This I Believe: Making Their Words Count

Haldane seventh-graders speak to what is most important to them

By Alison Rooney

Seventh grade is one of those gnash-their-terrible-teeth, emerge-from-a-chrysalis kinds of pivotal years in the transition from kid to teenager. It can often be a time when the grip of conformity clamps down and turns off individualism. Therefore, it’s the perfect time, according to Kathy Curto and Danielle Gobbo, for Haldane’s This I Believe program, in which students spend multiple sessions shaping, honing and finally sharing a personal, expressive essay about something at their core.

Haldane Principal Brent Harrington (back to camera, blue shirt) listens along with the class as writers share their essays.  
Haldane Principal Brent Harrington (back to camera, blue shirt) listens along with the class as writers share their essays.

Initiated by Curto, a Haldane parent, writer, social worker and professor, and now in its fourth year, the program is modeled after the popular National Public Radio show that, in its first go-round, began as Edward R. Murrow radio broadcasts in the 1950s, returning in 2005 to NPR where it maintained its popularity. There is now a This I Believe curriculum, devised by a nonprofit, thisIbelieve.org, to assist educators in bringing the program to classrooms. Notes from that program say, “The students learn about themselves and their peers and experience the delight of realizing their views and voices have value.”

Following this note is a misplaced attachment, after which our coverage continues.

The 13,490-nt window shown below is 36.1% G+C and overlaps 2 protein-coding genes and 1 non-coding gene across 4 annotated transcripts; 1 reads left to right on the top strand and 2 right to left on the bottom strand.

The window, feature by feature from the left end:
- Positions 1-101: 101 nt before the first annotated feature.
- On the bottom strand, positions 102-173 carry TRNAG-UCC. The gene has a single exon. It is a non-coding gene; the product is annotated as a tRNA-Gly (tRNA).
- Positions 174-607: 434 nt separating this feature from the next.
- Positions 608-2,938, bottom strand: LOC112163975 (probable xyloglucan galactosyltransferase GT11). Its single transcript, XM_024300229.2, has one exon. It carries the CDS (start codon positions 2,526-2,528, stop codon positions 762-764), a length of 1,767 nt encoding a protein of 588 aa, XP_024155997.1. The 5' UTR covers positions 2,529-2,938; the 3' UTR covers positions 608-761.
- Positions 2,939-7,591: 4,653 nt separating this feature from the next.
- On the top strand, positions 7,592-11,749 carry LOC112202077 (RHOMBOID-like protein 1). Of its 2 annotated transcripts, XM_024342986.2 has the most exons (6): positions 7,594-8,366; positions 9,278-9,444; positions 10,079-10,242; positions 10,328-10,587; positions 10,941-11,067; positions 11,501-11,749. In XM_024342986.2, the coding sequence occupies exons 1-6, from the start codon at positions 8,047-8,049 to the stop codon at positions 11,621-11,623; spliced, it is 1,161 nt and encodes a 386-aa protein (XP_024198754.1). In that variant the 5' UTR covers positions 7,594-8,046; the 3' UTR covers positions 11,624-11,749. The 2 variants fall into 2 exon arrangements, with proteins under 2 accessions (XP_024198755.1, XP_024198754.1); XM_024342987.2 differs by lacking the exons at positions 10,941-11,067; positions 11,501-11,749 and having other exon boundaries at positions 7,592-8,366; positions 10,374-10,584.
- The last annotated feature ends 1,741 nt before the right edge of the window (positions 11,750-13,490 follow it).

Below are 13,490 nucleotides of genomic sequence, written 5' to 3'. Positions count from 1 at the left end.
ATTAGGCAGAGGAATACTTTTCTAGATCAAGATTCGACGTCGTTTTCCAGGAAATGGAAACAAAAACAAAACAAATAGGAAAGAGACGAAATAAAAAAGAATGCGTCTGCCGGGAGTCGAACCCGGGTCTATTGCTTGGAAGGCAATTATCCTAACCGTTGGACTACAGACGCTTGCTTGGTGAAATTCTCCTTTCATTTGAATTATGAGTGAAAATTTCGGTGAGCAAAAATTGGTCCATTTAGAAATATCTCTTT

Curto came to the program through her work in teaching sociology. “I gave this to my college freshmen and then thought how appropriate it would be for middle-school students. This is a very interesting time in someone’s life, thinking about things they value and why they value these things, ‘What is my core belief?’ Also, they have to craft a short piece (350 to 500 words), which packs a punch.” Curto, who has also done the program informally with senior citizens, calls it a “project that cuts across lines.”

Gobbo, Haldane’s seventh-grade English teacher, was new to the school this year and had not participated in the program before, but she was quick to embrace it. Her students were almost as receptive: “Their first reaction to personal writing is sometimes ‘no,’ but when Kathy came in and did such a stellar job explaining it, their reaction changed to ‘yes.’ She came in and really connected with them and made them feel they could do it.”

Kathy Curto, left, and Danielle Gobbo 
Kathy Curto, left, and Danielle Gobbo

Gobbo said that the classes had just completed a fiction unit, and this afforded them an opportunity to “revisit that fiction, looking at themselves and their own lives.” She said it was a perfect end-of-the-school-year project, as “going into eighth grade, they now have that maturity level to be introspective. … We did a memoir writing unit at the beginning of the year, and there was such growth between then and now.”

Seventh-graders are “full of strong opinions — they’re opinionated in a great way,” Gobbo said. “It’s my hope that this will dust off what’s already there and have great meaning for them.” She pointed to a sign on her classroom wall thatemphatically states,“Your Words Matter.”

Between them, Gobbo and Curto essentially team-taught. Gobbo described Curto as “giving them the seeds, while I worked on some specifics: stretching a moment, editing, adding flavors. The kids benefited from two different perspectives. One of our goals was to get them out of their comfort zone.”

Curto started with the notion of “consider what your value is, and then think about a story in your life that helped you develop that kind of idea.”